“Product” is a tricky notion in a startup, or any company new to the discipline. Who does it? What skills does it require? How do you know if you’re doing it right? It’s not like Marketing or Tech, which are (comparatively) well-understood, degree-backed disciplines with a large pool of talent at every rung of the ladder. Yet Product is just as critical to a startup, if not more so in the earliest stages, since if you don’t have a good Product, in most cases, none of the other stuff matters. We can all think of examples where a great idea just couldn’t get a very compelling Product developed, and it sort of whimpered out of business.
Everyone has an intuition of what “Product” means, even if most people have never worked in an organisation where there was a formal “Product” function. Its something to do with the “vision” of the business, and something to do with the actual software “design” that users interact with.
Product operates both at a Strategic (What do we do/build?) and Tactical (How do we build/run it?) level, with the former being more important in the early stages of a company’s life, and at that stage largely overlapping with “business strategy”. For this reason, typically the founder(s) are responsible for Product for at least the first few years, though I have been seeing our startups hire Product specialists earlier and earlier.
Whether it’s you the founder, a new product manager, or a whole team, here are some of the things you should expect your Product function to do a great job of delivering;
How does it feel when it’s going well? Everyone in the company knows what you are working on, in what order. The things you work on align well with your business strategy. Leaders in the business feel heard and get their priorities addressed.
How do you get it? You’ve got a long-term roadmap laid out in general (not feature-level) terms. You’ve got a short-term (90 day) development roadmap locked in with only the highest priority metrics in focus. There’s a high-bar for any changes to this, meaning crazy new ideas have to be really amazing to get into the development queue, and most ideas simply get chucked into the “opportunity cloud” to be revisited later.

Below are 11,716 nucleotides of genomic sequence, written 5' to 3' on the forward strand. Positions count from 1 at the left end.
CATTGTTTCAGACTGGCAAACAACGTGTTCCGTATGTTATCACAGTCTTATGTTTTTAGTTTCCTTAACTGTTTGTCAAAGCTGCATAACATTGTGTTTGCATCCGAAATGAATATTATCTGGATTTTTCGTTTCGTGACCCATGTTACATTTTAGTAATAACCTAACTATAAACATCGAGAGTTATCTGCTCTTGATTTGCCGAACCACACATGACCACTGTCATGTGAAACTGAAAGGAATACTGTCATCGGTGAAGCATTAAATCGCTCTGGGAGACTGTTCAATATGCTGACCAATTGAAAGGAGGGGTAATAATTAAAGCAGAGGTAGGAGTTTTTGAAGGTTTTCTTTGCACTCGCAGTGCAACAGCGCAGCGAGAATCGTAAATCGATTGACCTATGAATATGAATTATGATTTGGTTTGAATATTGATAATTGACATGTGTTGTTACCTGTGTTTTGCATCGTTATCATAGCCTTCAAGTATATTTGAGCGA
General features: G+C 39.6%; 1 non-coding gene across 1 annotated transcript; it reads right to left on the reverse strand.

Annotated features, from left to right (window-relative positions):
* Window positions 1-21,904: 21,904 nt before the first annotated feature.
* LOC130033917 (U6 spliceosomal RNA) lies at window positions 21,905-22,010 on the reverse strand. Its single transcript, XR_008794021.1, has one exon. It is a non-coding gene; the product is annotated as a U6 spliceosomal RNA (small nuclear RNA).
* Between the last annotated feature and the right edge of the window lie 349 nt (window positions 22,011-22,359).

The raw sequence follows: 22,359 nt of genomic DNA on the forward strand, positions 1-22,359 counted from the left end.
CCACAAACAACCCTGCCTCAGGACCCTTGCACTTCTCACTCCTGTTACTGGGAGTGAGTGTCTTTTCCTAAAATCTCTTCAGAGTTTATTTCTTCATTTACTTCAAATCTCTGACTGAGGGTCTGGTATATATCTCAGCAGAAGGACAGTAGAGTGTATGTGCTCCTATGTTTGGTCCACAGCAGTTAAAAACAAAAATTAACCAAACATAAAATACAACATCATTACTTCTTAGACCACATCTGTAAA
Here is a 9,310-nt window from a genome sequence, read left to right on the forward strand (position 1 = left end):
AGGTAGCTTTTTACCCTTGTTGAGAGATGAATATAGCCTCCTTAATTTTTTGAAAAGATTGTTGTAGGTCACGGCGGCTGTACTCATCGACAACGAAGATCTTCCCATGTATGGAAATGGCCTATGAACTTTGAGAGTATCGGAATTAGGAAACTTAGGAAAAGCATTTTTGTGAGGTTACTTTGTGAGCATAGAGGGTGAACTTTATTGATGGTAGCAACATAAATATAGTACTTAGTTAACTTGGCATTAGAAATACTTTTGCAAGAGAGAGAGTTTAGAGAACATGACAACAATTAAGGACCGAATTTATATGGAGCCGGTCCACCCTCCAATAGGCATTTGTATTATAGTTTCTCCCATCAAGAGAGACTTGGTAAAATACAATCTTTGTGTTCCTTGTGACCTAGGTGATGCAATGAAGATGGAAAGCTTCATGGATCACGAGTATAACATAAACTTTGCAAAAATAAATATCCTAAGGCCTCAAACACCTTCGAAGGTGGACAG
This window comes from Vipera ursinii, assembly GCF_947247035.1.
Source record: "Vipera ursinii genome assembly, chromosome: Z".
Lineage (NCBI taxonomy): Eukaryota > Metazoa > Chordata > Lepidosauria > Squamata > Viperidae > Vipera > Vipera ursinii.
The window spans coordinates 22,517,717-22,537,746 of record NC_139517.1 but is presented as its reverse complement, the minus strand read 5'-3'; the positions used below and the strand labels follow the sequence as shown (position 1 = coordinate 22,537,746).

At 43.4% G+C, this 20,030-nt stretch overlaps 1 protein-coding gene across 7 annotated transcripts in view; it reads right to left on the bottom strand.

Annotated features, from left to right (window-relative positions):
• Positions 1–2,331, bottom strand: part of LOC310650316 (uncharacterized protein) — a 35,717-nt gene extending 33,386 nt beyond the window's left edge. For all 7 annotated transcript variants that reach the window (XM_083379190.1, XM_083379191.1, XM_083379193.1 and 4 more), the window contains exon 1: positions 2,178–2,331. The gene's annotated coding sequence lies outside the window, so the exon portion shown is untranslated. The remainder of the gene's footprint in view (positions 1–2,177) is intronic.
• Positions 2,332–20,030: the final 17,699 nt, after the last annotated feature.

How does it feel when it’s going well? You engage your users in discussion regularly and have a continued sense of their feedback, what they want, what they like/dislike. You also know what they are doing on your product and how that changes week on week. Both of these feed religiously into your planning process. Someone inside your business is really championing the needs of the User above all else.
How do you get it? You engage several different qualitative types of User Research, regularly, and summaries of these are distributed across the organisation. Perhaps a Customer Council? You have a culture of Validation before burning developer time on features. Analytics features prominently in your weekly meetings.
How does it feel when it’s going well? Product acts as a bridge between most internal teams, giving them all a sense of what’s going on and how they can impact it. Developers are happy with how clear their requirements are written. Everyone in delivery knows *why* they are working on each thing. Product performance is part of day-to-day vocabulary for everyone.
How do you get it? Product regularly updates the company on performance of recently launched features and progress toward goals. There is a dashboard, maybe even a Product Council? Product runs a well understood process for getting something from idea to delivery. Developers accept only clearly defined work.
So, if you feel like Prioritisation, Insight, and Clarity are solid in your startup, then you’re on the right track and you should congratulate whoever is performing the Product function. If it feels like you could use an upgrade in some or all of them, I’d be happy to recommend some of the wonderful resources out there, or talk with you about how to get you what you need (@twescoatt). More of my Seedcamp writing is here http://seedcamp.com/eir-product-articles/